Last month, I enjoyed the band concert of a lifetime. Steve and I were in Ashland, Oregon. On the third night of our stay, we went to a concert performed by students of the American Band College of Central Washington University. Imagine a stage filled with band directors who’d come from all over the country to earn a Master of Music. We’re talking about a lot of talent! The music was beautiful and powerful, but here’s what struck me—the applause.

We, the audience, applauded after each piece, of course. But those accomplished musicians did a wonderful job of applauding one another as well. In most cases, they had to use their feet. Their hands were full of trumpets and violins, flutes and cymbals. Their feet, tapping back and forth on the stage floor, stood in for the hand clapping they couldn’t quite manage as their fellow band members completed solos.

  • They appreciated one another’s efforts in spite of their own expertise.
  • When inconvenience stood in their way, they just found another way to applaud.

The recipients of such odd, foot-tapping encouragement seemed truly touched, reminding me of the documentary I’d watched in a vintage Ashland theater just one night earlier. It was Pavarotti, a documentary about one of the most famous tenors ever to have graced our planet. Scene after scene showed him ending a performance to ear-splitting applause. Yet every time, he looked relieved and delighted, surprised and almost tearful.

Despite riches and fame, Pavarotti never lost the need for appreciation and encouragement.

A few days later, I hopped in an Uber to the airport. The driver and I chatted a bit. My nearly-last words were, “This was a five star ride. Thank you.” I was a little surprised by how much that comment mattered to him. (And it wasn’t just about earning a tip.) I’m ashamed to say that I usually just say, “Thanks,” as I’m handed my bag and head into the airport terminal. What does it really cost me to add a few words of commendation?

Appreciation matters, even in the small things.

Yes, we serve a loving Lord, and his approval is all we really need. Yet band leaders, famous tenors, Uber drivers and the rest of us find our spirits lifted when we’re appreciated by another human being. Thus it falls on us to look for ways to dole out applause wherever we can, in whatever form is available to us at the moment.

Not long ago, I challenged you to add enthusiastic greetings to your daily habits. Today, I’m asking you to add applause!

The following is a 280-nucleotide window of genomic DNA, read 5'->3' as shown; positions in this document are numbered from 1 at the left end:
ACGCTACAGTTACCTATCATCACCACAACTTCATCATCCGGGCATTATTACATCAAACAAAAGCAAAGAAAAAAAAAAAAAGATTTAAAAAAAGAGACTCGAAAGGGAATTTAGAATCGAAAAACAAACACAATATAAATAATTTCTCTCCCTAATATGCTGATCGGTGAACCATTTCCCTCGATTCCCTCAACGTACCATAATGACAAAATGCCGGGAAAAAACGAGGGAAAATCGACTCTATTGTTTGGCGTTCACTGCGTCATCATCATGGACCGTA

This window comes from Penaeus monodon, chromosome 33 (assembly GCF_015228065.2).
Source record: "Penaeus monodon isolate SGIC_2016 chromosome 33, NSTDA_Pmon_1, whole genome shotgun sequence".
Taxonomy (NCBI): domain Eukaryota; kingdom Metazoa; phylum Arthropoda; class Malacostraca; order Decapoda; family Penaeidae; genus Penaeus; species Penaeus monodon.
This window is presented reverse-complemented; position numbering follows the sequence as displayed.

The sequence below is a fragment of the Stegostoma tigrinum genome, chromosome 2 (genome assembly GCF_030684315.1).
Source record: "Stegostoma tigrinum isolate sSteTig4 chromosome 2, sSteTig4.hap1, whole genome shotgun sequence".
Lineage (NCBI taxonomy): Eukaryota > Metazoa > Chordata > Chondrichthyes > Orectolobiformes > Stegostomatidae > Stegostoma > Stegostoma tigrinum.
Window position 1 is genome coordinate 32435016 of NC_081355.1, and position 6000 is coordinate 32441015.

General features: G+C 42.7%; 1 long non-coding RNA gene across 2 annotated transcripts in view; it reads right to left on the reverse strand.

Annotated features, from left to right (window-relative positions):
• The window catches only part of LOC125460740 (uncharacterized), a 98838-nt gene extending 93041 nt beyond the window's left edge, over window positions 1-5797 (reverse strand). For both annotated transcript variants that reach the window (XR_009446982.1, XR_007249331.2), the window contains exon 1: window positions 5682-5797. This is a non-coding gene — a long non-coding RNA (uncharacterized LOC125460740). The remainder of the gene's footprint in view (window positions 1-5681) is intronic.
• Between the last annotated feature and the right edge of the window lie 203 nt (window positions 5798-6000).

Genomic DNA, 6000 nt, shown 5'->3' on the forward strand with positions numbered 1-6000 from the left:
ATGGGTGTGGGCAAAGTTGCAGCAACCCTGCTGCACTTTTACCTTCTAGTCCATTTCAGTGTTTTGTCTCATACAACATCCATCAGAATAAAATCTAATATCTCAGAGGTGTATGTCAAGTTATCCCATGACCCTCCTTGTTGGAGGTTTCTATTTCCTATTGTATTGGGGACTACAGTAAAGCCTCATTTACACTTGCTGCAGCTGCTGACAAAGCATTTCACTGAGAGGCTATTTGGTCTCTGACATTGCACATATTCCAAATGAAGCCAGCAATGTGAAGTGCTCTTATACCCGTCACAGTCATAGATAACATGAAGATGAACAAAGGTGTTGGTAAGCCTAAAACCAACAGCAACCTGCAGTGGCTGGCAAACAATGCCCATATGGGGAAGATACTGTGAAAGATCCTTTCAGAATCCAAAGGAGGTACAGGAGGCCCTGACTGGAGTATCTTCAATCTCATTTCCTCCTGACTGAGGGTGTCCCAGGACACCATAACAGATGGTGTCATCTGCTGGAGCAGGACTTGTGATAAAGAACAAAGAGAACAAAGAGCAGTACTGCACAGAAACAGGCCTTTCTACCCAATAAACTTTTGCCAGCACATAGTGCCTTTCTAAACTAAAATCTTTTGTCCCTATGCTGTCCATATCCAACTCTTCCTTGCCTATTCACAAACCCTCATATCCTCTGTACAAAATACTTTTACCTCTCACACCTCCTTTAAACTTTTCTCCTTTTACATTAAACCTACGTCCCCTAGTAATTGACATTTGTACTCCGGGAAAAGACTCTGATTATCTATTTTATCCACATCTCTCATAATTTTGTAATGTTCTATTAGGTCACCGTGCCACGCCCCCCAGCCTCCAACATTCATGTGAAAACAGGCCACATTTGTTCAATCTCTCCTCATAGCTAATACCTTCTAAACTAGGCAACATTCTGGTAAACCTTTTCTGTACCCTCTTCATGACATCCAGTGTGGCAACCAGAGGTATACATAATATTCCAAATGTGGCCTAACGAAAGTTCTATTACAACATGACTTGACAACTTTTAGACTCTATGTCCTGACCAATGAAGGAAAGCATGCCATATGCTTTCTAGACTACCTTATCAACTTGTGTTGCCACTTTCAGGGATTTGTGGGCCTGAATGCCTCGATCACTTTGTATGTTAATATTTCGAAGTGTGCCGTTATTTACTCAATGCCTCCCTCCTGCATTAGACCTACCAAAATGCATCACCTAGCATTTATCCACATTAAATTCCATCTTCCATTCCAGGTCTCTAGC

And just for good measure, here’s an interesting quote from Jan Karon’s lovely book, “A New Song,” page 29. “The old man [who had just told a joke] heard the sound of applause overtaking the laughter and leaned forward slightly, cupping his hands to his left ear to better take it in. The applause was giving him courage, somehow, to keep on in life, to get out of bed in the mornings and see what was what.”


Were You Friends First?


Many of you already know my story. (You can read a longer version here.)

Steve and I met in our high school library at the end of our freshman year. Sadly, I made no impression on him whatsoever. He still swears we didn’t meet until the first day of Mr. English’s chemistry class the following year. What we both agree on, though, is that we became fast friends and weathered the good and bad together from then on.

Romance wasn’t part of the picture until we were juniors. And that was a good thing.

Steve and I learned how to be friends first. If you were blessed with the same scenario, then you know what a terrific start it is to a life of marital bliss. Our deep friendship helps carry us through the less-than-blissful bits. If you dove right into romance, or have forgotten how to be friends, allow me to give you a few refresher points, taken in great part from last Sunday’s sermon. (Thanks, Matt!)

  • A friend shows up.
  • A friend sticks around.
  • A friend pays attention, takes the initiative in meeting a need, and goes the extra mile without being asked.
  • Friends pursue a common goal, and, for believers, that means—most of all—they pursue the Lord together.

And here’s a quote to ponder: “It takes great courage to be a friend.” Marriage—and all true friendships—require a willingness to be second, to love to the point of sacrifice, to open oneself up enough to speak the truth (with kindness!) and, as Proverbs 17:17 says, to “love at all times.”

Married? Be friends!

Single? Be a friend to at least a few who need your friendship and bring you joy.

Have a little extra time today? Take a moment to read all of Proverbs 17. It’s packed with good advice. You can find it right here.